How to Effectively Dispense Compression Therapy In-Office
Dispensing compression systems from my office is extremely rewarding. Patients enjoy being handed the product they need, rather than having to hunt for it in their community. Specifically, patients in need of compression therapy find that not all compression garments are right for them. Oftentimes, these patients enjoy the ease of application and adjustment that the EXTREMIT-EASE® Compression Garment offers, which I find to be superior to other options on the market. Dispensing EXTREMIT-EASE can also be a profitable endeavor for your practice if all the proper guidelines are followed.
Gradient compression wraps are considered “surgical dressings” and, as such, fall under the DMEMAC Surgical Dressing Local Coverage Determination. Therefore, in order for a compression garment to be a covered service, the patient must have a qualifying wound that was either surgically created or debrided. Compression garments covered under DMEMAC can serve as either a primary dressing or secondary dressing. In the case that is serves as a secondary dressing, a qualifying primary dressing may also be dispensed at the same time. One EXTREMIT-EASE garment is covered by the DMEMACs once per 6 moths per leg. If a replacement garment is dispensed, it is only a candidate for reimbursement if a qualifying wound is still present.
The PDAC-approved HCPCS code for EXTREMIT-EASE is A6545 (Gradient compression wrap, non-elastic below knee, 30-50 mm hg, each). This should be place on one lime of the claim form with both an AW modifier and either an RT or LT modifier, whichever is appropriate for the extremity on which the garment will be used. The AW modifier is not used often but is required with A6545. If bilateral garments are dispensed, one unit of A6545 should be listed on two different claim lines, AW modifier appended to both, and RT modifier for one and LT modifier for the other.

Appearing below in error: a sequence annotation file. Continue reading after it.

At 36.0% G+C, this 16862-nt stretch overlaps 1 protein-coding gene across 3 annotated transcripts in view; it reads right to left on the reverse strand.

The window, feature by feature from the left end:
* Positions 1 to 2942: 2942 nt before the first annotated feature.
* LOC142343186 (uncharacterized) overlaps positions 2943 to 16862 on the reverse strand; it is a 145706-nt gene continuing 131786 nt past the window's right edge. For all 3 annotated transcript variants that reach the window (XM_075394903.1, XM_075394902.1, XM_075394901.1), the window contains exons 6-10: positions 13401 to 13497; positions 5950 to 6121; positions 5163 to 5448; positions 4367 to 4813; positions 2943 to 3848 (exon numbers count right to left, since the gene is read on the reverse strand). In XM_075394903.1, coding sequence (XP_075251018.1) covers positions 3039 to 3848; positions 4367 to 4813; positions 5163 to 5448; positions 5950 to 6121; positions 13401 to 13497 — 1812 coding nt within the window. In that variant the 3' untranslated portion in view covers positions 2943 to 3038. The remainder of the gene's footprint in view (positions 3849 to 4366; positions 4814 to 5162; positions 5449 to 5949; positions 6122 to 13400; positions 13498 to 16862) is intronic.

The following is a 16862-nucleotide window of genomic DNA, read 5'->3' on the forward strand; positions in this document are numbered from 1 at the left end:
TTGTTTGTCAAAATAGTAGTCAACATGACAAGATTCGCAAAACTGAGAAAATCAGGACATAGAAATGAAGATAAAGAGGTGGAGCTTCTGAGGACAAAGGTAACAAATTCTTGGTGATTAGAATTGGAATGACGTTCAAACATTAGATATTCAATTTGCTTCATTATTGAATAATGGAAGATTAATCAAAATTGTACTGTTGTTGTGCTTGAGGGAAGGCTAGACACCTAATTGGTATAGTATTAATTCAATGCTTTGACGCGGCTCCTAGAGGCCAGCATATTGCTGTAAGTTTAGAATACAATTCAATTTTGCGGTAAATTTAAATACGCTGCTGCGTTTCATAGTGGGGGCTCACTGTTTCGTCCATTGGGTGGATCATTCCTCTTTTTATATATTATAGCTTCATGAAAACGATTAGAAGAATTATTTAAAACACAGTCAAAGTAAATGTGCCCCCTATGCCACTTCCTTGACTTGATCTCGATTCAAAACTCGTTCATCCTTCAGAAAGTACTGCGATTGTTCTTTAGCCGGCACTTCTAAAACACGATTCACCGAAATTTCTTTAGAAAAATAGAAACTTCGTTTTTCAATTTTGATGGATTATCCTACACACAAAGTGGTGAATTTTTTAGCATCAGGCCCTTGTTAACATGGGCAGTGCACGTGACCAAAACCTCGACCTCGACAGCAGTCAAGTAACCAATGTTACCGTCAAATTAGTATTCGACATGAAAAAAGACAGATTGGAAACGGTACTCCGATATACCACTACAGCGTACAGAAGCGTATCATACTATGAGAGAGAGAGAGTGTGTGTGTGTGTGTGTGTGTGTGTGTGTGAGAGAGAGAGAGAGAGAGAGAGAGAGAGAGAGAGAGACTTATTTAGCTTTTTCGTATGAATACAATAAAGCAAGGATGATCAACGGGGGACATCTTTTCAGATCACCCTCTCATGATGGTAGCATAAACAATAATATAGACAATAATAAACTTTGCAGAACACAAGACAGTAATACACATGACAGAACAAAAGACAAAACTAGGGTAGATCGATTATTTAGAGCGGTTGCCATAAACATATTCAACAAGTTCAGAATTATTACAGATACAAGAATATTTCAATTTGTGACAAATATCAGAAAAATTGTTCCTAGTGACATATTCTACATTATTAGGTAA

If a qualifying wound is not presented, the AW modifier doesn’t apply, so a patient may choose to pay out of pocket for their garment(s). When this occurs, we may choose to charge the patient what we feel is appropriate. Patients often choose to do this after their wound is healed as they enjoy using the garments to prevent recurrence. I also frequently see patients enjoying the garment so much on the limb with the qualifying wound, that they choose to purchase a second garment for the other leg!
Following these coding and compliance guidelines is an important aspect of dispensing compression garments. With the proper implementation, dispensing the EXTEMIT-EASE Compression Garment can be extremely rewarding for our practices.
DISCLAIMER: The information provided here is intended to educate health care providers regarding compliance for ICD, CPT, and HCPCS coding. The information provided does not guarantee reimbursement and is accurate to the best of our knowledge at the time of this publication. Coding guidelines can change and we encourage you to stay up to date. The existence of a code does not guarantee payment.
Dr. Jeffrey D. Lehrman, DPM, FASPS, MAPWCA, CPC, CPMA
Dr. Lehrman is a podiatrist practicing in Fort Collins, CO and operates Lehrman Consulting, LLC which provides consultation services regarding coding, compliance and documentation. Dr. Lehrman is a Certified Professional Coder and Certified Professional Medical Auditor. He serves as a staff liaison at the AMA CPT® Editorial Panel meetings where CPT codes are created, edited, and deleted. He is a Diplomate of the American Board of Foot and Ankle Surgery, Fellow of the American Society of Podiatric Surgeons, and is recognized as a “Master” by the American Professional Wound Care Association. Dr Lehrman is a Fellow of the American Academy of Podiatric Practice Management, Past Director of the American Professional Wound Care Association Board of Directors, and is a Past Chairman of the Board of the American Society of Podiatric Surgeons. Dr. Lehrman is also on the editorial advisory board of the journal WOUNDS.